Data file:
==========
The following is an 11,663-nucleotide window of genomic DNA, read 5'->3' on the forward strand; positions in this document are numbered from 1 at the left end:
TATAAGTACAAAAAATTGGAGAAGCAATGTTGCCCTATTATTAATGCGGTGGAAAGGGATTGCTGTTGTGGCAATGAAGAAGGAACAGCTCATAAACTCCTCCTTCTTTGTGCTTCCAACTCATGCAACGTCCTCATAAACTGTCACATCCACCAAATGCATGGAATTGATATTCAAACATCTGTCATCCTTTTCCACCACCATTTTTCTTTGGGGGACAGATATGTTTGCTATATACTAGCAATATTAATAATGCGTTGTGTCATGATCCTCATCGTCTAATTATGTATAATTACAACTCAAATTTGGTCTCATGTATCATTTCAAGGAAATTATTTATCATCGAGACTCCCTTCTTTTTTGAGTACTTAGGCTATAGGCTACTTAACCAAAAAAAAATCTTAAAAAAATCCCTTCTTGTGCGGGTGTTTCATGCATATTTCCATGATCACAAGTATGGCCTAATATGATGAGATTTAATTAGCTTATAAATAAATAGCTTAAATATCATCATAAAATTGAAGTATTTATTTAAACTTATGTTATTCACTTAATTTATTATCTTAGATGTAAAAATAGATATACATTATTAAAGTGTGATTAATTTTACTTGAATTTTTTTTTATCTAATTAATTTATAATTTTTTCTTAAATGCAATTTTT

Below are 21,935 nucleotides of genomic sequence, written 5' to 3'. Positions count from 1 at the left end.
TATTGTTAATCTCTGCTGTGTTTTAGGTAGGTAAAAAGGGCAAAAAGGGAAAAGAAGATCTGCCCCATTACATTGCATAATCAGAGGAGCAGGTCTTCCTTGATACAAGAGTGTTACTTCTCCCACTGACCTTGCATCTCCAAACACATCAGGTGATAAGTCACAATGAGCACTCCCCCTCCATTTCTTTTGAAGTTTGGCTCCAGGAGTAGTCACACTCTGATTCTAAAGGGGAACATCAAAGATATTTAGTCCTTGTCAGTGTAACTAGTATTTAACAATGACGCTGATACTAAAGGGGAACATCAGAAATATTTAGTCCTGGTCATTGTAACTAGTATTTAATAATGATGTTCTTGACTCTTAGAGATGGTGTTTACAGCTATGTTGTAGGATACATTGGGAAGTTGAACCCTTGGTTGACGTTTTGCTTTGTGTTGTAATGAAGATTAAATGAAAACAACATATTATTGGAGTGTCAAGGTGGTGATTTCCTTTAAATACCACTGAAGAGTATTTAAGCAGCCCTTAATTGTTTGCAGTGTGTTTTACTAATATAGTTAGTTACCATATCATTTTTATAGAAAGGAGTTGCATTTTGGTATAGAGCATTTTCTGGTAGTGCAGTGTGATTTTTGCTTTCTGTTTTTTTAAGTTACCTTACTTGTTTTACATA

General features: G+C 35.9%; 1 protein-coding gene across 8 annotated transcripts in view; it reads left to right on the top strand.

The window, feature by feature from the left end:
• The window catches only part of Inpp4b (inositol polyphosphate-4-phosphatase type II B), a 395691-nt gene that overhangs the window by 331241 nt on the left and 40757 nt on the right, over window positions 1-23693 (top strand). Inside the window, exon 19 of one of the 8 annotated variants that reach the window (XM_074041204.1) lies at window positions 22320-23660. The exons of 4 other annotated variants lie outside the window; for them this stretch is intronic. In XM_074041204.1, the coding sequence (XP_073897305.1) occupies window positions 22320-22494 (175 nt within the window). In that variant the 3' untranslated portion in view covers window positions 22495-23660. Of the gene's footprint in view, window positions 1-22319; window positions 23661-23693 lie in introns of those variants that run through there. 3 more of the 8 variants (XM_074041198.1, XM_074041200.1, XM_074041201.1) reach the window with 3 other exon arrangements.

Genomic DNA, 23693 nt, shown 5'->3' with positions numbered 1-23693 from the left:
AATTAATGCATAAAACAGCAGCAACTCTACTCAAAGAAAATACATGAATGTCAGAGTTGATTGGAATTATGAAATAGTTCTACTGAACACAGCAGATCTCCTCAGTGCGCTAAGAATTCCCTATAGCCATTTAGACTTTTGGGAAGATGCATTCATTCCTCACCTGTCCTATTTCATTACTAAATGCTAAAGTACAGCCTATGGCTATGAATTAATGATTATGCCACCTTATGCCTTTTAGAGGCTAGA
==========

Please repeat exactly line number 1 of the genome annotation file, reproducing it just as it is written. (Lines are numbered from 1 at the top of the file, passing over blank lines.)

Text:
The following is an 11,663-nucleotide window of genomic DNA, read 5'->3' on the forward strand; positions in this document are numbered from 1 at the left end: